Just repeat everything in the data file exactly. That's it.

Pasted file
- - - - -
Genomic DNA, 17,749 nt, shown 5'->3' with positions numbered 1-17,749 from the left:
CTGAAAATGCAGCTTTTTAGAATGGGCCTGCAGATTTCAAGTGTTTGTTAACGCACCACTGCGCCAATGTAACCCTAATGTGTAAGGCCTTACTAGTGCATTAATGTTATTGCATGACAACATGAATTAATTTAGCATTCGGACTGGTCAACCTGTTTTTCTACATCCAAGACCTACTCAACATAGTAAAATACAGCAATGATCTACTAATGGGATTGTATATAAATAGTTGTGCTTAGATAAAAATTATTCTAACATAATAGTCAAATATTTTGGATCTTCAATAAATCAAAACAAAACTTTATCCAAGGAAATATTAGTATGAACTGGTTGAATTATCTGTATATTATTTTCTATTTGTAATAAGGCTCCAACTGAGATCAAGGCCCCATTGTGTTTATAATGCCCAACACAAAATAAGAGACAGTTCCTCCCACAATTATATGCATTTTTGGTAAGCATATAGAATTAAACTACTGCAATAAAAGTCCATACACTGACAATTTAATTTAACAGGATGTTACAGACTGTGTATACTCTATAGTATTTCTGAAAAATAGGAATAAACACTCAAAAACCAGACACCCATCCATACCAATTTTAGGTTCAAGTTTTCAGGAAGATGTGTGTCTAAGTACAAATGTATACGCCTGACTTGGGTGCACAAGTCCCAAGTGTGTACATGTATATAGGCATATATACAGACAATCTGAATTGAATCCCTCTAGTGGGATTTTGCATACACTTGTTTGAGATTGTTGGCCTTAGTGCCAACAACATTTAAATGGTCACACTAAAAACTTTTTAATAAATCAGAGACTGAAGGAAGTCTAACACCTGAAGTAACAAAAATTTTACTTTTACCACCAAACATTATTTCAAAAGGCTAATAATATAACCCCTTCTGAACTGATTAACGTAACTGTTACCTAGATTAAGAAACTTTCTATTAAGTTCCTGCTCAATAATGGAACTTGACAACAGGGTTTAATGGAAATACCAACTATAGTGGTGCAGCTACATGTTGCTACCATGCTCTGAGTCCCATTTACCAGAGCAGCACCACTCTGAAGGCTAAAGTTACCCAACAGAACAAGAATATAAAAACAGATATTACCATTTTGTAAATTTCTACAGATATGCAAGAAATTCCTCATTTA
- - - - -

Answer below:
Genomic DNA, 17,749 nt, shown 5'->3' with positions numbered 1-17,749 from the left:
CTGAAAATGCAGCTTTTTAGAATGGGCCTGCAGATTTCAAGTGTTTGTTAACGCACCACTGCGCCAATGTAACCCTAATGTGTAAGGCCTTACTAGTGCATTAATGTTATTGCATGACAACATGAATTAATTTAGCATTCGGACTGGTCAACCTGTTTTTCTACATCCAAGACCTACTCAACATAGTAAAATACAGCAATGATCTACTAATGGGATTGTATATAAATAGTTGTGCTTAGATAAAAATTATTCTAACATAATAGTCAAATATTTTGGATCTTCAATAAATCAAAACAAAACTTTATCCAAGGAAATATTAGTATGAACTGGTTGAATTATCTGTATATTATTTTCTATTTGTAATAAGGCTCCAACTGAGATCAAGGCCCCATTGTGTTTATAATGCCCAACACAAAATAAGAGACAGTTCCTCCCACAATTATATGCATTTTTGGTAAGCATATAGAATTAAACTACTGCAATAAAAGTCCATACACTGACAATTTAATTTAACAGGATGTTACAGACTGTGTATACTCTATAGTATTTCTGAAAAATAGGAATAAACACTCAAAAACCAGACACCCATCCATACCAATTTTAGGTTCAAGTTTTCAGGAAGATGTGTGTCTAAGTACAAATGTATACGCCTGACTTGGGTGCACAAGTCCCAAGTGTGTACATGTATATAGGCATATATACAGACAATCTGAATTGAATCCCTCTAGTGGGATTTTGCATACACTTGTTTGAGATTGTTGGCCTTAGTGCCAACAACATTTAAATGGTCACACTAAAAACTTTTTAATAAATCAGAGACTGAAGGAAGTCTAACACCTGAAGTAACAAAAATTTTACTTTTACCACCAAACATTATTTCAAAAGGCTAATAATATAACCCCTTCTGAACTGATTAACGTAACTGTTACCTAGATTAAGAAACTTTCTATTAAGTTCCTGCTCAATAATGGAACTTGACAACAGGGTTTAATGGAAATACCAACTATAGTGGTGCAGCTACATGTTGCTACCATGCTCTGAGTCCCATTTACCAGAGCAGCACCACTCTGAAGGCTAAAGTTACCCAACAGAACAAGAATATAAAAACAGATATTACCATTTTGTAAATTTCTACAGATATGCAAGAAATTCCTCATTTA